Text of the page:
Darkwater – Human



Ulterium Records

Release: March 1, 2019


Swedish progressive metal band Darkwater released its long-awaited third album, titled “Human”, nine years after their highly acclaimed sophomore effort, “Where stories end” (2010), on March 1st, via Ulterium Records. Formed in 2003, the band released its debut album “Calling the Earth to witness” in 2007 to positive reviews worldwide, and played at the 12th edition of ProgPower USA in September 2011. So, how will this album fare with the fans and critics?


While I do enjoy the Finnish metal scene quite a lot, I have to say that Sweden’s progressive metal bands, Seventh Wonder and Soen in particular, have carved a piece of my metal heart. And now I can add Darkwater to that list, as their latest offering “Human” is an all-around masterpiece. The band’s blend of melodic and progressive metal is inspired from bands like Symphony X, Dream Theater, Andromeda, and Evergrey and, as such, this album won’t leave fans of the genre disappointed. 



A new beginning

In front of you

Alive (part I)

Alive (part II)

Reflection of a mind


The journey


Turning pages

Light of dawn

The songs are heavy but melodic and atmospheric, making the 76 minutes of playtime feel like only a few short minutes. Lyrically this album tells the story of us, humanity, how we affect the world around us, and the struggles we deal with.


There are a few things I particularly enjoy about this album. One of them is just how uncluttered it feels, and by that I mean, it’s not overly heavy or multi-layered, as every instrument is clearly heard, neither one overpowering the other, and everything works together in perfect harmony. Instead the band focuses on melody and fluidity as driving force of the music.

As I pointed out in the review for Cellar Darling’s “The Spell”, you don’t always need a big wall of sound to make an emotional connection with the listener. This doesn’t mean that there aren’t any heavy passages or guitar solos, as the combination of guitars and keys is the sonic heart of the album, just that the music is the right amount of heavy to fit with the overall mood of the album and the story it tells. Just listen carefully to the opening track “A new beginning” or “Alive (part II)” and you’ll get a sense of how well balanced everything is, through probably “Insomnia” and “The Journey” are the heaviest tracks here. The second thing I love about “Human” are Magnus Holmberg’s beautiful and soulful piano lines, which make for a great bulk of the music at hand, as well as the band’s knack for seamlessly switching between piano, keyboard, and synths or combining them (see the oriental infused “In front of you” or the heavy “Burdens”). It’s not every day you get to listen to an album that focuses so much on this instrument, as usually it is somewhere in the background, barely audible. But in this case, it adds so much depth, emotion, and melodicity to the guitar lines and vocal melodies, either it is in the background or front and center. Also, some of the instrumental passages, as for instance “Alive (part II)”, and the prominence of Simon Andersson’s groovy bass lines throughout this album, kind of remind me of Seventh Wonder, and that is never a bad sign.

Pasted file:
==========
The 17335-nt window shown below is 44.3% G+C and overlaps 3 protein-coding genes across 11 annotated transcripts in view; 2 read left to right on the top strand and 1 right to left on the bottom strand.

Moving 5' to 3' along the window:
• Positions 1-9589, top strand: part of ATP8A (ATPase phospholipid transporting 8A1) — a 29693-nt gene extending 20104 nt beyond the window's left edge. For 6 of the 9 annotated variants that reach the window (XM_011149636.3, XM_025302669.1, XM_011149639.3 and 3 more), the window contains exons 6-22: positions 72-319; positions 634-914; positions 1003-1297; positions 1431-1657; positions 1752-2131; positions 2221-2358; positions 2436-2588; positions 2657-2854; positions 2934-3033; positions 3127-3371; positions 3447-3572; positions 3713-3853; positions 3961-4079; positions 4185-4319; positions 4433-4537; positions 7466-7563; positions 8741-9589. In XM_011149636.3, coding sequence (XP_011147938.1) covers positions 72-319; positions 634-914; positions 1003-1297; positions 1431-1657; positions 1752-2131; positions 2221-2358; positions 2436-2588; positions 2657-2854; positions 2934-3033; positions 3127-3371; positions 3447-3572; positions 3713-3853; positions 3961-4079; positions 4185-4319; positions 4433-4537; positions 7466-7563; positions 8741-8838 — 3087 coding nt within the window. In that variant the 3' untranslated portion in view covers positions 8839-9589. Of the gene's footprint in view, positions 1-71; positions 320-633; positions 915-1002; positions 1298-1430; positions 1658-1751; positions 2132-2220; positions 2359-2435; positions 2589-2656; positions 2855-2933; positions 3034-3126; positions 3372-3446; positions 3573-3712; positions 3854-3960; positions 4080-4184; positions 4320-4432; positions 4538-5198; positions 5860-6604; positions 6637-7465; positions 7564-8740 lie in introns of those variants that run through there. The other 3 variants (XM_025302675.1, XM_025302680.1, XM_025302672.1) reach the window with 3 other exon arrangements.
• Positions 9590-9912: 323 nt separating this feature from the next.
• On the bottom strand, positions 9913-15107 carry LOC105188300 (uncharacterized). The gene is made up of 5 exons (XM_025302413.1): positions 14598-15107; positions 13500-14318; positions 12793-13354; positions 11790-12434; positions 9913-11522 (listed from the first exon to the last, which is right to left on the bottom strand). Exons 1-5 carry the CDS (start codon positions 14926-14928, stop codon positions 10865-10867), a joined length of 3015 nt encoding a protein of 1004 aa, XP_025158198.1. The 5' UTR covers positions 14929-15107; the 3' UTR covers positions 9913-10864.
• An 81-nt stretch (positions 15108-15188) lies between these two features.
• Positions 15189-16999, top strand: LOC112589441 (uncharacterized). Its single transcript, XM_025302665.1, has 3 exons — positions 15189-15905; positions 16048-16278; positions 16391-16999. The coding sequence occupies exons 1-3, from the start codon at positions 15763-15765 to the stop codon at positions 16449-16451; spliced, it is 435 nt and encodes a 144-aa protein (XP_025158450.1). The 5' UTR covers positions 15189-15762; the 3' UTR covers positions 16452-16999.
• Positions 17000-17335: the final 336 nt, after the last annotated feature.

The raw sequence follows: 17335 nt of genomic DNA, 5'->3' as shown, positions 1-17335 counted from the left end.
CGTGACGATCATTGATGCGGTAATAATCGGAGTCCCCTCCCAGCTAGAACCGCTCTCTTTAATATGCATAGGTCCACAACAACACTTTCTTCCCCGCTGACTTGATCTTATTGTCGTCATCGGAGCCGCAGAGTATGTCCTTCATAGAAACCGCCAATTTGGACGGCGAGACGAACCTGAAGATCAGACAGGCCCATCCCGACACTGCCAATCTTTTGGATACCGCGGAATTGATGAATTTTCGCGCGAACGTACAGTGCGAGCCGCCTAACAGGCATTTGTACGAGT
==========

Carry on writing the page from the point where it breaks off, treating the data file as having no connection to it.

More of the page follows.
Another thing I love about Darkwater are the vocals, and vocalist Henrik Båth can sing like nobody’s business, though at times he sounds eerily similar to Roy Khan (Conception). Songs like “Reflection of a mind” or “The Journey” highlight his versatility, prowess and range, as he goes from raspy lower notes to some light yet warm highs (which are akin to Circus Maximus’ Michael Eriksen), and I can’t help but love it. If the guitars and keys are the sonic heart of the album, the vocals are definitely the focal point, stealing the show every time, with their liveliness and power. The transition between tracks is well done, as is the build-up of the music, the album starting slow and light on piano lines, and just growing in intensity as the music progresses, making for a very fluid and cohesive listening experience.

In conclusion, the fierceness of the guitar and the delicacy of the piano, coupled with magnificent vocals make “Human” an utterly delightful and magnificent prog metal album, that really showcases the beauty and charm of this metal (sub)genre. Darkwater are clearly masters of the craft, and their talent and brilliance shines brightly through every melodic hook and instrumental passage on display.  Definitely one of the best (progressive) metal albums of the year.


Rating: 10 / 10







By Andrea




Henrik Båth – vocals, guitars

Markus Sigfridsson – guitars

Magnus Holmberg – keyboard

Simon Andersson – bass

Tobias Enbert – drums